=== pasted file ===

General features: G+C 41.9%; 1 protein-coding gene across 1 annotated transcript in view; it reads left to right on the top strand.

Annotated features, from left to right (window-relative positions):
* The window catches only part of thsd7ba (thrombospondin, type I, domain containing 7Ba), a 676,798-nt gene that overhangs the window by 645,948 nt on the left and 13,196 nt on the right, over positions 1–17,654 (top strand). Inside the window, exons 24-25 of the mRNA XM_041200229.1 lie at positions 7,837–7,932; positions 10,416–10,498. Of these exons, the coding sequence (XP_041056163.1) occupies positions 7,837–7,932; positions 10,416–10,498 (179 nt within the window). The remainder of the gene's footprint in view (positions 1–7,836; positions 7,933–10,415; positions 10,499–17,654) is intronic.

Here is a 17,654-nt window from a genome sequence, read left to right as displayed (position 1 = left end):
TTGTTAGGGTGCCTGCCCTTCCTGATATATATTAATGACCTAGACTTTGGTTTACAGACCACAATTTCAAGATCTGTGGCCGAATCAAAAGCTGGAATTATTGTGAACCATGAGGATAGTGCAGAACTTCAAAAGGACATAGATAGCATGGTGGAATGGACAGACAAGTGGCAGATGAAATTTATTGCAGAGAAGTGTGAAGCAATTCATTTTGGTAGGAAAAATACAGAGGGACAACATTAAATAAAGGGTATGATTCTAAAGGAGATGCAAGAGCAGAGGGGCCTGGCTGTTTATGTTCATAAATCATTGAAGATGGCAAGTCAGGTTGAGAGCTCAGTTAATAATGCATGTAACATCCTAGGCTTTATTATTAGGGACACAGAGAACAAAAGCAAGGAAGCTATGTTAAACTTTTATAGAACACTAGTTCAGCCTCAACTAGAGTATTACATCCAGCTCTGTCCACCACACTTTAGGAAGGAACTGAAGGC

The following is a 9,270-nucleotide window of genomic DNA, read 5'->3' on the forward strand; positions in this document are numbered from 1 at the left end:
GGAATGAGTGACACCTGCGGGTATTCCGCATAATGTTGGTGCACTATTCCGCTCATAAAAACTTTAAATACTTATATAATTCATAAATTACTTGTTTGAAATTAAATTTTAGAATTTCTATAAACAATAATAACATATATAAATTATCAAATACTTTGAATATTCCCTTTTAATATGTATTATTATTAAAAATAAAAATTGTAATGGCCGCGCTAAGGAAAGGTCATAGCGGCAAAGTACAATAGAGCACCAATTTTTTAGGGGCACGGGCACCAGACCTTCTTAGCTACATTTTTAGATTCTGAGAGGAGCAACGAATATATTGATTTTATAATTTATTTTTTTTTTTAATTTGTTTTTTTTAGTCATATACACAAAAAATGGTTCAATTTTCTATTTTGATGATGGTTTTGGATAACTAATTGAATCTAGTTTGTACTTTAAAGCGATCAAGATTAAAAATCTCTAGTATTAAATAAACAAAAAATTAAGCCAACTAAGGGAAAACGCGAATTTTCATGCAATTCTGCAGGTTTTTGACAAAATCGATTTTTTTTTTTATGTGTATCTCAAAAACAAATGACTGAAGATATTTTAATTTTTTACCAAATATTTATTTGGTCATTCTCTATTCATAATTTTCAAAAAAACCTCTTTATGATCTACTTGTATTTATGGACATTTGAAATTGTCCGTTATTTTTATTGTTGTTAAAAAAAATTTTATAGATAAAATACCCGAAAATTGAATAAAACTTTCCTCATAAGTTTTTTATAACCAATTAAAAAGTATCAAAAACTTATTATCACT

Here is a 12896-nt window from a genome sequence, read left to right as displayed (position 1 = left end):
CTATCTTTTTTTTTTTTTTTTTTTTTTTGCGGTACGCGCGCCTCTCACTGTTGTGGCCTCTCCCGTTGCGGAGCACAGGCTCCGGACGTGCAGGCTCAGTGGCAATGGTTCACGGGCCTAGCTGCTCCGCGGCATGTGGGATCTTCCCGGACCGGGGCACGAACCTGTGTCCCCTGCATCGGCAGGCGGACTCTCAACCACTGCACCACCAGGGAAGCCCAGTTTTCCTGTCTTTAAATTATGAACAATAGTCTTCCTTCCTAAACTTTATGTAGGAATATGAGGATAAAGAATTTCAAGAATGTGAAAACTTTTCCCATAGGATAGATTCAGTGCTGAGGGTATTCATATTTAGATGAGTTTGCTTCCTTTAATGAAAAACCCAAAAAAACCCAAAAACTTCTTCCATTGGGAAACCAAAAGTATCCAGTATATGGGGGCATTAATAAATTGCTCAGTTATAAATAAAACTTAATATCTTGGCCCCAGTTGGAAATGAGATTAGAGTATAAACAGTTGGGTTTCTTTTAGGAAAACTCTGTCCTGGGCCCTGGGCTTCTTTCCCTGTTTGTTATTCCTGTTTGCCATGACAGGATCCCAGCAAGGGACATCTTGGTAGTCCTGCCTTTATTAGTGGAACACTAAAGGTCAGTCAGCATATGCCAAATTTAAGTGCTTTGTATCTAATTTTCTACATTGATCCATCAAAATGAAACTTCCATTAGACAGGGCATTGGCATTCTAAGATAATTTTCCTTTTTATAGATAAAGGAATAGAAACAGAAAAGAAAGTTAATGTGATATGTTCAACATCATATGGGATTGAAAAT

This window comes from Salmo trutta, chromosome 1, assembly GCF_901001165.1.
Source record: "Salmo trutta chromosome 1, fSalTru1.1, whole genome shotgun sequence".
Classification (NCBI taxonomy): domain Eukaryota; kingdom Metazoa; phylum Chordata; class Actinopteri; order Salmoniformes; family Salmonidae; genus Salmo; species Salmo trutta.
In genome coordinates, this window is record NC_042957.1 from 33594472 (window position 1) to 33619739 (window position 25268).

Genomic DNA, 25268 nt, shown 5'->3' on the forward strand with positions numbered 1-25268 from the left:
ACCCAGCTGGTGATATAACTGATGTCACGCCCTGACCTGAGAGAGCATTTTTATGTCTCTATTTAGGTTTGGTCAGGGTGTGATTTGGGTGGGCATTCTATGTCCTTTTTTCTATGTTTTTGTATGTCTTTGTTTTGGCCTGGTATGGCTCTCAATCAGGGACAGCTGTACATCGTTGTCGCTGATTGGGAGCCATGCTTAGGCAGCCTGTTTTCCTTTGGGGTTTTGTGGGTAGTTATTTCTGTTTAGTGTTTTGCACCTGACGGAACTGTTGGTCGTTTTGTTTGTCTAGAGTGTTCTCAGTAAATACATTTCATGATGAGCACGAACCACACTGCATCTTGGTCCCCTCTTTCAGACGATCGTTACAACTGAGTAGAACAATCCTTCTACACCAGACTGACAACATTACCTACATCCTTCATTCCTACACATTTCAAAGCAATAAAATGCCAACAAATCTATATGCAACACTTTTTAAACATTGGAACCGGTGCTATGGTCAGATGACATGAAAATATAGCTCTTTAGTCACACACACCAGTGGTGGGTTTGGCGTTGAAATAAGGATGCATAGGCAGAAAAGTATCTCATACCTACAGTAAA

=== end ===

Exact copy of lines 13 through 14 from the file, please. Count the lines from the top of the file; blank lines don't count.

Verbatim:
In genome coordinates, this window is record NC_042957.1 from 33594472 (window position 1) to 33619739 (window position 25268).

Genomic DNA, 25268 nt, shown 5'->3' on the forward strand with positions numbered 1-25268 from the left: